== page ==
The readings on early American history lead one to the conclusion that people in those times had a distinct set of views on authority and power, different from the ones we hold today. They had placed great value on the power of the magistrates and other bodies and vested them with broad rights to impose order on society. This power was not supposed to be rooted in democracy, and preservation of social inequality was tolerated and even supported. What was not tolerated was the departure from laws established by the Church as dissenters were prosecuted and banished.
John Winthrop in A Model of Christian Charity insists that existence of the poor and the wicked is God’s intent. At all times, he claims, “some must be rich, some poor, some high and eminent in power and dignity; others mean and in submission” (Winthrop). This pattern not only repeats the distinction that exists in the rest of the world: it also gives God possibility to bestow his graces on the unhappy and restrain the wicked.
Unevenness is also supported by Wadsworth who advocates a disproportionate relationship in marriage that accords more power to the husband. Although he proposes that “husband’s government ought to be gentle and easy,” he still insists on the husband’s predominance and unquestionably gives him the leading role, expressly stating that his inadequacy is not the reason to disobey him (Wadsworth).
Whatever the husband’s limitations might be, he is still “the head of the woman,” and as such, commands power in the family (Wadsworth). This inherent authority given to men parallels the jurisdiction that is stated to be given to the rich and powerful and maintained by God.
Power was believed to preserve the status quo, for example, maintain the supremacy of the dominant faith. Cotton insisted on the election of men into power structures that had an adequate connection with the church and were its members. The carnal men, “non-church members,” should only be granted lower authority in comparison to those belonging to the church. Church and authority became intertwined in one whole. It is also manifested in Anne Hutchinson’s trial where she is blamed for establishing her private assembly that violated the will of the general assembly. It is said to be prohibited that “any should have authority to set up any other exercises besides what authority hath already set up” (Excerpt from the Trial of Anne Hutchinson). In this way, the Church blends with the state and then commands all its members what religious beliefs they should hold and what assemblies attend.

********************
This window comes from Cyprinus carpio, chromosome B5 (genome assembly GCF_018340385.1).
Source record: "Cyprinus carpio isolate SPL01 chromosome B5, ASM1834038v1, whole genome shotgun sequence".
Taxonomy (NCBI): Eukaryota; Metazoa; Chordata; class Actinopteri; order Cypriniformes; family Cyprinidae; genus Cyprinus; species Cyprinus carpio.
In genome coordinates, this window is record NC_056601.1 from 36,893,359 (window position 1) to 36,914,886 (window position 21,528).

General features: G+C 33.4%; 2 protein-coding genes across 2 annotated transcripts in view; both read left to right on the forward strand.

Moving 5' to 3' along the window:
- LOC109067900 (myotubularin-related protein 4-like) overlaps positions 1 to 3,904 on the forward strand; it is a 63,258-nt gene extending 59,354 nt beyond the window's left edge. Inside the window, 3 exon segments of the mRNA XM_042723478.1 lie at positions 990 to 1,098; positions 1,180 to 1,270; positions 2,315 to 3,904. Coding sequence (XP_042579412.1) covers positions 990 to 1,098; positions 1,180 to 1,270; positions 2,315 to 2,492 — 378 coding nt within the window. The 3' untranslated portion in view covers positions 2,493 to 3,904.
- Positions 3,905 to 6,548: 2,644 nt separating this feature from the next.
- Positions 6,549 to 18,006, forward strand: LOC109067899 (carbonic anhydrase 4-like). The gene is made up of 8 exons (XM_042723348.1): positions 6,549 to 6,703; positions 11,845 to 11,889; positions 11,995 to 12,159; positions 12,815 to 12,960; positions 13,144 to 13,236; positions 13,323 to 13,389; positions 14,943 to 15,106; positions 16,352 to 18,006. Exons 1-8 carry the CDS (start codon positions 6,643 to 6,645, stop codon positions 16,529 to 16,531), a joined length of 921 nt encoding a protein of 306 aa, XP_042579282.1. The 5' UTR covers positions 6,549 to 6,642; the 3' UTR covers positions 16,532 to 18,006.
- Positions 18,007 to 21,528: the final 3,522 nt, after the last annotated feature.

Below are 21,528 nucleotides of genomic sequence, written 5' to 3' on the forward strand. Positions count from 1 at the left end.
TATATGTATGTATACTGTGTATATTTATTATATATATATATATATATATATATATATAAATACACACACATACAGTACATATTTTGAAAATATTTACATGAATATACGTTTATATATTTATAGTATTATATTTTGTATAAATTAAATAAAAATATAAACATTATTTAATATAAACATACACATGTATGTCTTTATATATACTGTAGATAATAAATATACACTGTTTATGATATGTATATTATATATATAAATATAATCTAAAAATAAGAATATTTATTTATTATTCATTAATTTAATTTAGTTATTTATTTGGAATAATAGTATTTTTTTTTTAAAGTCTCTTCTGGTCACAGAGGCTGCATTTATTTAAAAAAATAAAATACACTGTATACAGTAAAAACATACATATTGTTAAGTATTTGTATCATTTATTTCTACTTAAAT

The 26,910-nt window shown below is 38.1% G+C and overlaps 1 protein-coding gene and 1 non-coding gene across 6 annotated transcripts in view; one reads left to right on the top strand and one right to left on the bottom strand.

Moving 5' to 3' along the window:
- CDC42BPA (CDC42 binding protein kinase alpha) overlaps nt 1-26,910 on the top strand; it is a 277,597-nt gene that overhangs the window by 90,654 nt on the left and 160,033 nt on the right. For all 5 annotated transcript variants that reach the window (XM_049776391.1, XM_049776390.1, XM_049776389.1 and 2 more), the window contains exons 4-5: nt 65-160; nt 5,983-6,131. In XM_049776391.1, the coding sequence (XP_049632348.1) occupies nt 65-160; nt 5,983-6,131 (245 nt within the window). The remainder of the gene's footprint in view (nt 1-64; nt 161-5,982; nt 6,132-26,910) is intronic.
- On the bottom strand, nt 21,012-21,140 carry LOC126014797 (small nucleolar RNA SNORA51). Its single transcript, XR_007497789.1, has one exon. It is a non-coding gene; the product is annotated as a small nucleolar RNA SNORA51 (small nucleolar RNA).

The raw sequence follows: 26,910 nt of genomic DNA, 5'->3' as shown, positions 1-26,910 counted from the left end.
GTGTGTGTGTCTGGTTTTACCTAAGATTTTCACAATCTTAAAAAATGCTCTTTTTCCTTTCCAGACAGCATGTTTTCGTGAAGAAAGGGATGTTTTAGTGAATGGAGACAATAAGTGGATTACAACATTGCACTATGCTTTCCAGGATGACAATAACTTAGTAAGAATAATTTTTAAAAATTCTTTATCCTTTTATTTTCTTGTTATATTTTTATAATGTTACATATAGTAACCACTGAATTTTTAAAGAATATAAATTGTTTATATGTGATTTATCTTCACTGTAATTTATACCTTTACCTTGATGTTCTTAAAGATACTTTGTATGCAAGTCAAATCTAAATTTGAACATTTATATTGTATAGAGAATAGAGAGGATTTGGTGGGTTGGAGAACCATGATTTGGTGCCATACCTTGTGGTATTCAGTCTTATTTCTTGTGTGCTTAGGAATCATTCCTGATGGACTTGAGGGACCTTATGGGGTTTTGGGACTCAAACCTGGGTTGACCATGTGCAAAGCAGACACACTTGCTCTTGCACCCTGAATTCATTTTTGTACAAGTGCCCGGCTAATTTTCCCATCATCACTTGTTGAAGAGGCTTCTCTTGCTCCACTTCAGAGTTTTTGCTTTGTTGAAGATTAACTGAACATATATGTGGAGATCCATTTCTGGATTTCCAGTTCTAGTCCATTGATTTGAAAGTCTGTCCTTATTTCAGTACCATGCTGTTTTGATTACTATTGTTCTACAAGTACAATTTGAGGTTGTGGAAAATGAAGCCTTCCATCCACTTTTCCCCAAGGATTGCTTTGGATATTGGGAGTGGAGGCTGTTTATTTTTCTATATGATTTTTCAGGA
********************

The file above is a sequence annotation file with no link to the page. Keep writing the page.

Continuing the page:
This power struggle by the Puritans is illustrated with guidelines on the prosecution of Quakers in Massachusetts in the 1677 Proclamation. The obligation to follow a particular religion was so strict that people were to “be prosecuted or complained of for absenting themselves from the public allowed worship of God on the Lord’s day” if they could find a valid excuse for such absence (“Massachusetts’ Attitudes Towards Quakers”). The direct authority to track down and prosecute Quakers lay with constables that represented the general population with their Draconian practices.
The Quakers themselves in their complaint to the King insist that they have suffered not for “transgression of any just or righteous law, either about the worship of God or the civil government of England, but simply and barely for our consciences to God”. Therefore, they do not view the laws set by the Puritan community as essential or binding to them.
The readings analyzed above leave the reader with a better understanding of power struggle that goes on in society, today perhaps in a more disguised form. Those how have accumulated power in their hands will strive to preserve it finding different justifications for why they should keep it.
Patriarchy, or the dominance of men, was explained by the eternal destination of men to rule the family and other spheres. To suppress diversity of religious views, it was considered necessary to imprison and banish outsiders that tried to practice a different religion. The merger of the Church and the state is also an attempt to preserve the power of the Church, or perhaps even the former elite that derived its power from belonging to both institutions.
In contemporary debates, it may be useful to study patterns of thinking which people in authority use to justify the accumulation of power in their hands. Exploration of these arguments is helpful where people try to express approval for unevenness in society or smaller units like family. It is hardly useful to invoke God or other institutions for justification of social inequality or dominance of one faith or the same group of people over time.
Cotton, John. “Democracy as Detrimental to Church and State.”
“Excerpt from the Trial of Anne Hutchinson.”
“Massachusetts’ Attitudes Towards Quakers.”
Wadsworth, Benjamin. “The Duties of Husbands and Wives.”
Winthrop, John. “A Model of Christian Charity.”
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